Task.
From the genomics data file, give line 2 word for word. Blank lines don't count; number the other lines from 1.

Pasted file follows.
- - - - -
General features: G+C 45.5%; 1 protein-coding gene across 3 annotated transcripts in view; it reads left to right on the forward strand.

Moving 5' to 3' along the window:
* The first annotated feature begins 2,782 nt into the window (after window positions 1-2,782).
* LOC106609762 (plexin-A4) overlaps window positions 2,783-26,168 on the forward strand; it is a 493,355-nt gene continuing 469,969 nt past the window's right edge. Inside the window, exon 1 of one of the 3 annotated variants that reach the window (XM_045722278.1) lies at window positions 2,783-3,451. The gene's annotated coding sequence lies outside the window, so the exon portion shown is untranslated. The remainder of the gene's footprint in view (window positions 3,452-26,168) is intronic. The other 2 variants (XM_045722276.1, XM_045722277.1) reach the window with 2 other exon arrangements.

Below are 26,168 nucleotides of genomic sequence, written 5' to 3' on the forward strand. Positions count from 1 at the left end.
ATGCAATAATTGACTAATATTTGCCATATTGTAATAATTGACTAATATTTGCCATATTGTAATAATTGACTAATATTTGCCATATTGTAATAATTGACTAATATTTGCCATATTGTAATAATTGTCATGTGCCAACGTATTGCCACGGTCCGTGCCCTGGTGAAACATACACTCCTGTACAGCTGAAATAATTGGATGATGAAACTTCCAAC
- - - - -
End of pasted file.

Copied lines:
Moving 5' to 3' along the window: